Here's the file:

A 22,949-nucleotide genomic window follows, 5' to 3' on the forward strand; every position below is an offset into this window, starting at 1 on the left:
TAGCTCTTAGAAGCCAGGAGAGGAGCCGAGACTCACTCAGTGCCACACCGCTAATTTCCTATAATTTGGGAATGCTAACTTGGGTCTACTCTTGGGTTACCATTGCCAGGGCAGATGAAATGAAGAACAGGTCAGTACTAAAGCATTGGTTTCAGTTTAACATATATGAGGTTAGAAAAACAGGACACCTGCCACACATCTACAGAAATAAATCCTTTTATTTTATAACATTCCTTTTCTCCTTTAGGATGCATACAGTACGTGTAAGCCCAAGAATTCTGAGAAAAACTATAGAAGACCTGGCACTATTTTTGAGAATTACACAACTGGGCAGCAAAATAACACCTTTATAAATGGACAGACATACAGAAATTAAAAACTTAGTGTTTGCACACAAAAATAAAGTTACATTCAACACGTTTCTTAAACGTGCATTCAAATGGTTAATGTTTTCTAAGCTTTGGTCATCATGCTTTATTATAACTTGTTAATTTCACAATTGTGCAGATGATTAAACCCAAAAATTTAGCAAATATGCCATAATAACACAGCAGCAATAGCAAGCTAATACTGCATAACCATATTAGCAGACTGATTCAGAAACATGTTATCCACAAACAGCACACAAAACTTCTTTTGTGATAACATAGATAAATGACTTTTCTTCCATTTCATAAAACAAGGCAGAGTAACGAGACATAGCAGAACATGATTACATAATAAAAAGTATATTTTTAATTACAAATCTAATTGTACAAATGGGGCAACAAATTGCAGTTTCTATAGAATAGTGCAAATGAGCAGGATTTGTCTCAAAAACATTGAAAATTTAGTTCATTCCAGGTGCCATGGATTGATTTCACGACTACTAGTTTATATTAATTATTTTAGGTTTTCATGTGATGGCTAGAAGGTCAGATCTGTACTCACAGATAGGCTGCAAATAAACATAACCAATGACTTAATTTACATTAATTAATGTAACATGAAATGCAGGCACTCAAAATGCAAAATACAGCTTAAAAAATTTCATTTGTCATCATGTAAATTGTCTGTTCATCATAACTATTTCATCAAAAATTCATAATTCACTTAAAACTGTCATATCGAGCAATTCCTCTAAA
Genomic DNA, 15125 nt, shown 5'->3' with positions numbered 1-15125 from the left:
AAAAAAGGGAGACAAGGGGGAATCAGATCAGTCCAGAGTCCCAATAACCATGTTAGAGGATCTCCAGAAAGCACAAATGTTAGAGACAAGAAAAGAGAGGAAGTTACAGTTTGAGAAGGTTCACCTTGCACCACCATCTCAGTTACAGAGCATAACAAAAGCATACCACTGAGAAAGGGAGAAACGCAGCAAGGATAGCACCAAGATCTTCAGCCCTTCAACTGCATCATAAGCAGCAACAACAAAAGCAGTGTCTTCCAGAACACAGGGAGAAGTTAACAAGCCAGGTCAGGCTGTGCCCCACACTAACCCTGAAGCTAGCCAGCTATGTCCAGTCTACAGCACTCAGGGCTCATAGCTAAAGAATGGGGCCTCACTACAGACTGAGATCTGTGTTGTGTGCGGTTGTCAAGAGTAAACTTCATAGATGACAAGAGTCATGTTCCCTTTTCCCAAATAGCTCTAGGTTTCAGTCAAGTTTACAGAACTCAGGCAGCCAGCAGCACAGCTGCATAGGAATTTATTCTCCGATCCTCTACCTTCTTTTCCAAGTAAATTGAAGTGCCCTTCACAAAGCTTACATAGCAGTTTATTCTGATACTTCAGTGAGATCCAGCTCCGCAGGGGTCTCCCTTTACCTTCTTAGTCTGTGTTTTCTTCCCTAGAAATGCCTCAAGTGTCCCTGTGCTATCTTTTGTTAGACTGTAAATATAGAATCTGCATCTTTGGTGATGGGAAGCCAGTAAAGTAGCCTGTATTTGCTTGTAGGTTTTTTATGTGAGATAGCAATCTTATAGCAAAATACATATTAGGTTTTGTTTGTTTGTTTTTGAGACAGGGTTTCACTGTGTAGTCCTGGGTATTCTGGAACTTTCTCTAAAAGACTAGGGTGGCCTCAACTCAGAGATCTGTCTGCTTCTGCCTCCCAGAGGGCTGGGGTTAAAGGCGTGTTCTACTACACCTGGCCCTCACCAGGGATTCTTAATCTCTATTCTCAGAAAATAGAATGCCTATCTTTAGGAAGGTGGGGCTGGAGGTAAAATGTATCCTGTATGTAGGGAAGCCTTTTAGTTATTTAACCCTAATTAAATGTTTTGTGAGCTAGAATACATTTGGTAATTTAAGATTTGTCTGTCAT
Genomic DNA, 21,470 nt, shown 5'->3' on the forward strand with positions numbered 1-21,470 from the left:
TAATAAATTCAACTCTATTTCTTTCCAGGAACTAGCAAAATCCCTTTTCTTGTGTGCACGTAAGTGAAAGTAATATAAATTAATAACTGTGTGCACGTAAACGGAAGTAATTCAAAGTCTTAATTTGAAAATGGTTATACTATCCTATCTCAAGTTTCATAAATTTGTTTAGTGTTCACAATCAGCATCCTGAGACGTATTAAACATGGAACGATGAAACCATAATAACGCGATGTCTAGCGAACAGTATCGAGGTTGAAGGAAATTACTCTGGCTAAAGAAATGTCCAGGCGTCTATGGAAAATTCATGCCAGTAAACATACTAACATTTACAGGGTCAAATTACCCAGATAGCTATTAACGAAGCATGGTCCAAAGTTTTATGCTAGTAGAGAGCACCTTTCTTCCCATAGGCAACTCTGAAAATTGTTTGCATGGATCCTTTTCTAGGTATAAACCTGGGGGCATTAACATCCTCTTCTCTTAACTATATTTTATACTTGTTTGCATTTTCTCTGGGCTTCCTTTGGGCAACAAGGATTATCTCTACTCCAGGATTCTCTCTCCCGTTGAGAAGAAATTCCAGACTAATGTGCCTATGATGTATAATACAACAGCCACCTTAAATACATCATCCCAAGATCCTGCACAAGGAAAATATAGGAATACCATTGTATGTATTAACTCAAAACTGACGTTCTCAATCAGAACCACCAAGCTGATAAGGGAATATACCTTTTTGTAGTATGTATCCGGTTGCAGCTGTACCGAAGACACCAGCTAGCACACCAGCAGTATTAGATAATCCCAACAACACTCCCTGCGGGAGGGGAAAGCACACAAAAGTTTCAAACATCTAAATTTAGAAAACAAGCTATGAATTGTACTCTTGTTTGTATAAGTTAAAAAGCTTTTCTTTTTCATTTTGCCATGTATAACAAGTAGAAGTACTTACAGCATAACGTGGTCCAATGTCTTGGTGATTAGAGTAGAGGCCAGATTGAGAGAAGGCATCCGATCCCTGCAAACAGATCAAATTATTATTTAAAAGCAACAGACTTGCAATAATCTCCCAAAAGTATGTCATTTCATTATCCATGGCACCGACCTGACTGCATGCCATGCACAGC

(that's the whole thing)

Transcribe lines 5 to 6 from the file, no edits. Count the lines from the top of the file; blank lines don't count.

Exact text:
Genomic DNA, 21,470 nt, shown 5'->3' on the forward strand with positions numbered 1-21,470 from the left:
TAATAAATTCAACTCTATTTCTTTCCAGGAACTAGCAAAATCCCTTTTCTTGTGTGCACGTAAGTGAAAGTAATATAAATTAATAACTGTGTGCACGTAAACGGAAGTAATTCAAAGTCTTAATTTGAAAATGGTTATACTATCCTATCTCAAGTTTCATAAATTTGTTTAGTGTTCACAATCAGCATCCTGAGACGTATTAAACATGGAACGATGAAACCATAATAACGCGATGTCTAGCGAACAGTATCGAGGTTGAAGGAAATTACTCTGGCTAAAGAAATGTCCAGGCGTCTATGGAAAATTCATGCCAGTAAACATACTAACATTTACAGGGTCAAATTACCCAGATAGCTATTAACGAAGCATGGTCCAAAGTTTTATGCTAGTAGAGAGCACCTTTCTTCCCATAGGCAACTCTGAAAATTGTTTGCATGGATCCTTTTCTAGGTATAAACCTGGGGGCATTAACATCCTCTTCTCTTAACTATATTTTATACTTGTTTGCATTTTCTCTGGGCTTCCTTTGGGCAACAAGGATTATCTCTACTCCAGGATTCTCTCTCCCGTTGAGAAGAAATTCCAGACTAATGTGCCTATGATGTATAATACAACAGCCACCTTAAATACATCATCCCAAGATCCTGCACAAGGAAAATATAGGAATACCATTGTATGTATTAACTCAAAACTGACGTTCTCAATCAGAACCACCAAGCTGATAAGGGAATATACCTTTTTGTAGTATGTATCCGGTTGCAGCTGTACCGAAGACACCAGCTAGCACACCAGCAGTATTAGATAATCCCAACAACACTCCCTGCGGGAGGGGAAAGCACACAAAAGTTTCAAACATCTAAATTTAGAAAACAAGCTATGAATTGTACTCTTGTTTGTATAAGTTAAAAAGCTTTTCTTTTTCATTTTGCCATGTATAACAAGTAGAAGTACTTACAGCATAACGTGGTCCAATGTCTTGGTGATTAGAGTAGAGGCCAGATTGAGAGAAGGCATCCGATCCCTGCAAACAGATCAAATTATTATTTAAAAGCAACAGACTTGCAATAATCTCCCAAAAGTATGTCATTTCATTATCCATGGCACCGACCTGACTGCATGCCATGCACAGC